Kirchner et al v. Deutsche Bank National Trust Company

Filing 18

ORDER re 17 Response to Motion filed by Debra J. Kirchner, Dennis Kirchner. Signed by Judge Xavier Rodriguez. (rf)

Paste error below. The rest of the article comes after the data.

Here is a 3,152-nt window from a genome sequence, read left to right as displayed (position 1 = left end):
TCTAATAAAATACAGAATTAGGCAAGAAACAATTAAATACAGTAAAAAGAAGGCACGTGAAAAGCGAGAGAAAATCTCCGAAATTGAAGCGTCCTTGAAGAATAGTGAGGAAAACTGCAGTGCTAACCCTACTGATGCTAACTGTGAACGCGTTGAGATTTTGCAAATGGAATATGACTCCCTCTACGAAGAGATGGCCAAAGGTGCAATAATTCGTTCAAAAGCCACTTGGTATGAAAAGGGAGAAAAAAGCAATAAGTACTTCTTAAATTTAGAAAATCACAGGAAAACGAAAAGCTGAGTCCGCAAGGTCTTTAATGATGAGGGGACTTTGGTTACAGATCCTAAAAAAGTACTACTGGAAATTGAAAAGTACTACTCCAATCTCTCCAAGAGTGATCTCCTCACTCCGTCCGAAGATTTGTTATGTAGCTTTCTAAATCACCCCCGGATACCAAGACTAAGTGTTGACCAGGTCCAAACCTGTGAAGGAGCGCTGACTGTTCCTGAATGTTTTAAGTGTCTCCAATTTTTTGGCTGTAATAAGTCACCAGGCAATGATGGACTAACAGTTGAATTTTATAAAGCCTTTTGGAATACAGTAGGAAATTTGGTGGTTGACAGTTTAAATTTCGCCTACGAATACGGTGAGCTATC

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UNITED STATES DISTRICT COURT FOR THE WESTERN DISTRICT OF TEXAS SAN ANTONIO DIVISION DENNIS KIRCHNER AND DEBRA KIRCHNER, Plaintiffs, v. DEUTSCHE BANK NATIONAL TRUST COMPANY AS TRUSTEE FOR HIS ASSET SECURITIZATION CORPORATION TRUST 2007-WFI, MORTGAGE PASS-THROUGH CERTIFICATES, SERIES 2007-WFI, Defendant. ' ' ' ' ' ' ' ' ' ' ' ' ' ' ' ' Civil Action No. SA-17-CV-00341-XR ORDER On this date, the Court considered the status of the above-captioned case, along with Plaintiff’s recent filing titled “Plaintiff’s [sic] Response to Defendant [sic] Motion for Summary Judgment In the Alternative Motion to Dismiss.” Docket no. 17. To the extent that this filing is a motion, it is DENIED in all respects. BACKGROUND On March 6, 2017, the Kirchners filed their original petition to quiet title and for declaratory judgment in the 198th Judicial District Court of Bandera County, Texas. Docket no. 1-1 at 22. Their original petition seeks to invalidate the home equity loan on their property because it allegedly violates the Texas Constitution, and asks that Defendant Deutsche Bank National Trust Company be barred from foreclosing on the property. Id. at 25–26. In particular, the Kirchners point to two reasons why the home equity loan allegedly violates the Texas Constitution—(1) Plaintiff Debra Kirchner did not sign the note, rendering it invalid under Section 50(a)(6)(A), Article XVI of the Texas Constitution which requires that a home equity 1 loan be “secured by a voluntary lien on the homestead created under a written agreement with the consent of each owner and each owner’s spouse”; and (2) Closing fees associated with the Loan exceeded 3%, in violation of Article XVI § 50(a)(6)(E) of the Texas Constitution. On May 10, 2017, the Kirchners filed a motion to remand. Docket no. 4. Deutsche Bank responded that day. Docket no. 6. On May 11, the Kirchners filed an amended motion to remand, which made essentially the same legal arguments as the original motion while providing some factual clarity. Docket no. 7. On May 18, the Court issued an order denying both motions. Docket no. 12. On June 8, 2017, Defendant filed a motion for summary judgment. Docket no. 15. The Local Rules allowed Plaintiffs 14 days to respond. LOCAL RULE CV-7(e)(2). Plaintiffs did not file a timely response. On June 29, 2017, the Court held a status conference on this case. Neither Plaintiffs nor Plaintiffs’ counsel, Mr. Samuel Judge Brown, appeared or gave the Court warning that they would not attend. At the status conference, the Court heard limited argument from Defendant regarding the motion for summary judgment. After doing so, the Court confirmed that neither Plaintiffs nor Plaintiffs’ counsel were in attendance, and orally granted the motion for summary judgment. At some point on June 29, the Clerks’ Office received a document from Plaintiffs’ counsel titled “Plaintiff’s [sic] Response to Defendant [sic] Motion for Summary Judgment In the Alternative Motion to Dismiss.” Docket no. 17. This filing was docketed the next day. DISCUSSION The purpose of Plaintiffs’ June 29 filing is unclear. Its title indicates that it is a response to Defendant’s motion for summary judgment, and at points, it is. But it is not timely, both 2 because it was filed more than 14 days after the motion for summary judgment and because the Court has already granted summary judgment. The title also indicates that it is a motion to dismiss, but it does not seek dismissal of Plaintiffs’ own claims, and Defendant does not assert any affirmative claims in this lawsuit. A large portion of the filing asks that this Court remand this action to the state court, which was the subject of two prior motions that the Court denied. For these reasons, it is unclear what relief Plaintiffs seek by their filing—they could be filing an untimely response to the motion for summary judgment, a timely motion for reconsideration of the Court’s grant of summary judgment, a motion to remand (or for reconsideration of the previous remand decision), or a motion to dismiss. In any event, the purpose of this order is to briefly address Plaintiffs’ positions, and explain the reasons why any relief sought by this filing is denied. I. Plaintiffs’ response presents no applicable arguments against Defendant’s Motion for summary judgment. As an initial matter, the Court again notes that to the extent Plaintiffs are responding to Defendant’s motion for summary judgment, this response is untimely and subject to being stricken on that ground. Nevertheless, the Court has analyzed the contentions of the response and found them to be without merit; though Plaintiffs repeatedly attack the validity of the home equity lien, none of the bases for these attacks address Defendant’s arguments. Plaintiffs first argue that Defendant has been given notice of defects in the loan and has not cured the defects within 60 days, but this argument assumes that there are defects in the loan, which there are not for reasons discussed below. Plaintiffs next argue that Defendant did not send notices of default, acceleration, and sale in accordance with the Texas Property Code, but these are not allegations made in Plaintiffs’ complaint and are not properly before the Court. Plaintiffs’ third and final argument on the 3 merits is that “[d]ismissal in this case is also required, as the four-year statute of limitations bars [Defendant’s] claim.” Docket no. 17 at 11. This argument is difficult to construe because this is Plaintiffs’ action, and Defendant does not assert any affirmative claims for relief in this case that might be barred by limitations. Aside from the above arguments, Plaintiffs do not address Defendants’ two grounds for summary judgment, explained by the Court at the June 29 status conference from which Plaintiffs’ counsel was absent. In the interests of clarifying and completing the record, the Court briefly restates its logic as to each of Plaintiffs’ two claims. First, Plaintiffs’ claim that Debra Kirchner’s failure to sign the note invalidates the loan is without merit because there is no fact issue as to whether there was a valid home equity lien. The Texas Constitution requires that a home equity loan be “secured by a voluntary lien on the homestead created under a written agreement with the consent of each owner and each owner’s spouse.” TEX. CONST., ART. XVI § 50(a)(6)(A) (emphasis added). “An owner or an owner’s spouse who is not a maker of the note may consent to the lien by signing a written consent to the mortgage instrument. The consent may be included in the mortgage instrument or a separate document.” TEX. ADMIN. CODE. § 153.2. Under the Texas Constitution and this statute, then, it is not necessary for both spouses to sign the home equity note itself; the Texas Constitution is satisfied where both spouses sign an accompanying security instrument, which was done by both Plaintiffs (husband and wife) here. Docket no. 15-2 at 15; see also Puig v. Citibank, N.A., 3:11CV-0270-L, 2012 WL 1835721, at *8 (N.D. Tex. May 21, 2012), aff’d, 514 F. App’x. 483 (5th Cir. 2013) (finding § 50(a)(6)(A)’s requirements met and granting summary judgment in favor of Citibank where both spouses signed a deed of trust). 4 Second, Plaintiffs’ claim that fees associated with the closing exceeded 3% likewise fails because Plaintiffs include amounts in their calculations that they should not, and there is no fact issue that the fees are below 3%. Under the Texas Constitution, a home equity loan is invalid if it “require[s] the owner or the owner’s spouse to pay, in addition to any interest, fees to any person that are necessary to originate, evaluate, maintain, record, insure, or service the extension of credit that exceed, in the aggregate, three percent of the original principal amount of the extension of credit” TEX. CONST., ART. XVI § 50(a)(6)(E). TEX. ADMIN. CODE § 153.5 provides that certain amounts are not “fees” that count towards this 3% limit—interest (§ 153.5(3)); charges absorbed by lender (§ 153.5(5)); escrow funds, including funds to pay insurance premiums and taxes (§ 153.5(14)); and property insurance premiums (§ 153.5(16)). When subtracting these amounts from Plaintiffs’ calculations, closing fees amount to far less than the 3% maximum. See Docket no. 15-1 at 12. II. Plaintiffs’ arguments for remand of this action are wrong and have been previously addressed by the Court. Finally, the Court turns to portions of the Plaintiffs’ most recent filing which ask for a remand of this action to state court. Plaintiffs have previously filed two motions to remand, both of which were denied. Docket no. 12 (denying Docket nos. 4, 7). Their current arguments for remand are essentially the same as their previous arguments, and at points are identical. For the reasons discussed in the Court’s previous order, these arguments fail. See id. CONCLUSION For the foregoing reasons, the Court reaffirms its oral order granting Defendant’s motion for summary judgment and denies any relief sought by Plaintiffs in their recent filing titled “Plaintiff’s [sic] Response to Defendant [sic] Motion for Summary Judgment In the Alternative Motion to Dismiss.” Docket no. 17. 5 It is so ORDERED. SIGNED this 5th day of July, 2017. XAVIER RODRIGUEZ UNITED STATES DISTRICT JUDGE 6